Senator Bernie Sanders (I-VT). Public Domain photo.
On September 7, Bill Moyers interviewed Bernie Sanders of Vermont, an independent senator for five years who served 16 years before that in the House of Representatives. Before going to Washington, he spent four years as mayor of Burlington, which was judged one of the most livable cities in the country.
Sanders is proud that his last campaign was financed by 130,000 individual donors who gave an average of $40 each. This goes to the heart of his recommendation to fix what is most broken in our government: a constitutional amendment repealing Citizens United. So far, legislatures and governors in six states have voiced support for such an amendment, and millions of people have signed petitions, 200,000 of them on Sanders’ website alone.
“It is going to be a long process,” Sanders admits. He goes on to say, “I think in the process we’re going to educate the American people about one of the most serious problems facing this country. And that is that virtually no piece of legislation will get passed in Congress unless it has the okay of corporate America and big money interest. So the corrupting, absolute corrupting impact of big money is something we have to address.”
For those living outside our borders or tuning out the political process entirely, Citizens United was a 2010 decision by the U.S. Supreme court ruling that the First Amendment (freedom of speech) prohibits the government from restricting political contributions by entities like corporations, unions or political action committees (PAC’s). All attempts at campaign finance reform became void, and several important recent elections have gone to the side that raised the most money. Sanders told Moyers, “I fear very much that if we don’t turn this around, we’re heading toward an oligarchic form of society.”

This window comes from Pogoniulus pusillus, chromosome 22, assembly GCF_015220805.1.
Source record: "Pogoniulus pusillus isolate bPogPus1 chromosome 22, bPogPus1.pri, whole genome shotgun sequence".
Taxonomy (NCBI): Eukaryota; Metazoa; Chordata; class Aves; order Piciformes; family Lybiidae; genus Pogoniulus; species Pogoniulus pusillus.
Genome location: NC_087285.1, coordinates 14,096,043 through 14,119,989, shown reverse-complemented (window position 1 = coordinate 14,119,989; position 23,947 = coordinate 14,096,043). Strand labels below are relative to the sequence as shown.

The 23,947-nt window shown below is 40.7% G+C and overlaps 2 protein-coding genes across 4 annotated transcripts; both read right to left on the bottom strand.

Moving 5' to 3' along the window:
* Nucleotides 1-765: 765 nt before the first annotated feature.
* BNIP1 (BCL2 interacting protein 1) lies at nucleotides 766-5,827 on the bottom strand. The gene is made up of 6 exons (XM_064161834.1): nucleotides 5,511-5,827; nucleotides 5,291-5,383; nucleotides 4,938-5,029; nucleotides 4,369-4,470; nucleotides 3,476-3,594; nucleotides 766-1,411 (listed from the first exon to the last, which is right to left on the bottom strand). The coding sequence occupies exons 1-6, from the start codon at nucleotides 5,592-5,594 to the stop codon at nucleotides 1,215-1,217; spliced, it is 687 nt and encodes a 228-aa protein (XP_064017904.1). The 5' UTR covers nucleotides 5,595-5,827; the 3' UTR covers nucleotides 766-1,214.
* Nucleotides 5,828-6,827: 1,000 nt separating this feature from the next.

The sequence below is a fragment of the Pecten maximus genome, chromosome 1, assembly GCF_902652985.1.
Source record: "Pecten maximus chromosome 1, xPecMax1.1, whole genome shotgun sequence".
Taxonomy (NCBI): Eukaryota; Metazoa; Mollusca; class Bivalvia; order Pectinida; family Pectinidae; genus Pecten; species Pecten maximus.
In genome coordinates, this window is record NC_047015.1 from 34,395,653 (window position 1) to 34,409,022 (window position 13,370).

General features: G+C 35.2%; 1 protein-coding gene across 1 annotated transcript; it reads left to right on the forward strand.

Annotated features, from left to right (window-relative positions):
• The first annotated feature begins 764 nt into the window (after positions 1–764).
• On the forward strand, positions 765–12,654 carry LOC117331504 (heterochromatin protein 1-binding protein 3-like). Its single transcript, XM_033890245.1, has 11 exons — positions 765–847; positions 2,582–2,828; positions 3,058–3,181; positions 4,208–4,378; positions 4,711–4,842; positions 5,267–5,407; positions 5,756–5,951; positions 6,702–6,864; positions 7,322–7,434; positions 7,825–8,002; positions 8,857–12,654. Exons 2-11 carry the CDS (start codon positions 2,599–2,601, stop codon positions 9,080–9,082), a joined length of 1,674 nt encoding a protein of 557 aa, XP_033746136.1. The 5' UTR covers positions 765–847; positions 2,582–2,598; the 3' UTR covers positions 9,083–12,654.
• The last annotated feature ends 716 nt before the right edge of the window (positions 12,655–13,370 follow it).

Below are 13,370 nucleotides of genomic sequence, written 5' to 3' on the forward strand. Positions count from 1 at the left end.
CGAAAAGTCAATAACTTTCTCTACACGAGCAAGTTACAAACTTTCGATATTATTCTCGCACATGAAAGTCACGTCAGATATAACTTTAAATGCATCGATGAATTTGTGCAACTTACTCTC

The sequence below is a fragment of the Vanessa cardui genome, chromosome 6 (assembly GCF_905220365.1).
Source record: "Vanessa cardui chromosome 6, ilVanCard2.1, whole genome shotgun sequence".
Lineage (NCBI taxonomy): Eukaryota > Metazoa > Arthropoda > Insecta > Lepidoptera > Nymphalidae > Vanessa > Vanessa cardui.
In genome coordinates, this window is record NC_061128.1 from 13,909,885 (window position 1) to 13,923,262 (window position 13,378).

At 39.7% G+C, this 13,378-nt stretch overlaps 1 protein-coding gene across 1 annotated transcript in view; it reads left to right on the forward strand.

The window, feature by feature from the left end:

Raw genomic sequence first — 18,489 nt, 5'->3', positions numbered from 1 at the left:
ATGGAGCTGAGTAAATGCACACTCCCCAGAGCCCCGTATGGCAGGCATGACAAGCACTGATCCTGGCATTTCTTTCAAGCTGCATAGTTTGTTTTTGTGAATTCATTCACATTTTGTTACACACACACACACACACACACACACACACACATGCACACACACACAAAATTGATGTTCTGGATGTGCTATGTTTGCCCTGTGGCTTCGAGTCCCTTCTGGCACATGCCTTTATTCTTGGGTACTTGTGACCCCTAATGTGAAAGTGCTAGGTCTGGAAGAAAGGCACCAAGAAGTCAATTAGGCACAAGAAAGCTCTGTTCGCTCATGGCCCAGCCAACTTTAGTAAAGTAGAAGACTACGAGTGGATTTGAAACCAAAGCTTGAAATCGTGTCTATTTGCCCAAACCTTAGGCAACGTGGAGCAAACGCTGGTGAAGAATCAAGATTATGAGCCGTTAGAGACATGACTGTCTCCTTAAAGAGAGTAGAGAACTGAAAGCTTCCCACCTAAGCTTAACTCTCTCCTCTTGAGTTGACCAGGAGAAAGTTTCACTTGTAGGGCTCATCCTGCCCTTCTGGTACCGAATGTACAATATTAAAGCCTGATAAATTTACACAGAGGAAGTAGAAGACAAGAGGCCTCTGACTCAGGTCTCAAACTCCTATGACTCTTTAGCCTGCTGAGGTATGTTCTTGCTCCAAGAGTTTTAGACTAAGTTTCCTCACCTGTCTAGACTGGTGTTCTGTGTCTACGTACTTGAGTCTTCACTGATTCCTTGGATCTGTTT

People across the political system seem to agree. Sixty-four municipalities in Vermont sent resolutions to congress calling for an amendment. I seem to remember hearing of similar efforts underway in as many as 20 states. As a concrete step, Sanders’ suggestion carries a lot more weight and plausibility than vague calls to abandon existing political parties and form new ones. That doesn’t seem feasible on our current playing field.
For me, Bernie Sanders discussion with Moyers was a bright moment in an otherwise dismal political season. You can find the video and a transcript here. http://billmoyers.com/segment/bernie-sanders-on-the-independent-in-politics/
*** Update, Sept 14, 2012***
Here is a link to Senator Sanders’ official website: http://www.sanders.senate.gov.
There’s a link to the Moyer’s interview and a button labelled, “Overturn Citizens United.” If you click it, you’ll find a map showing local efforts across the nation, as well as info on how to add your local group information to the list. It’s really encouraging to see that we are not alone in our outrage.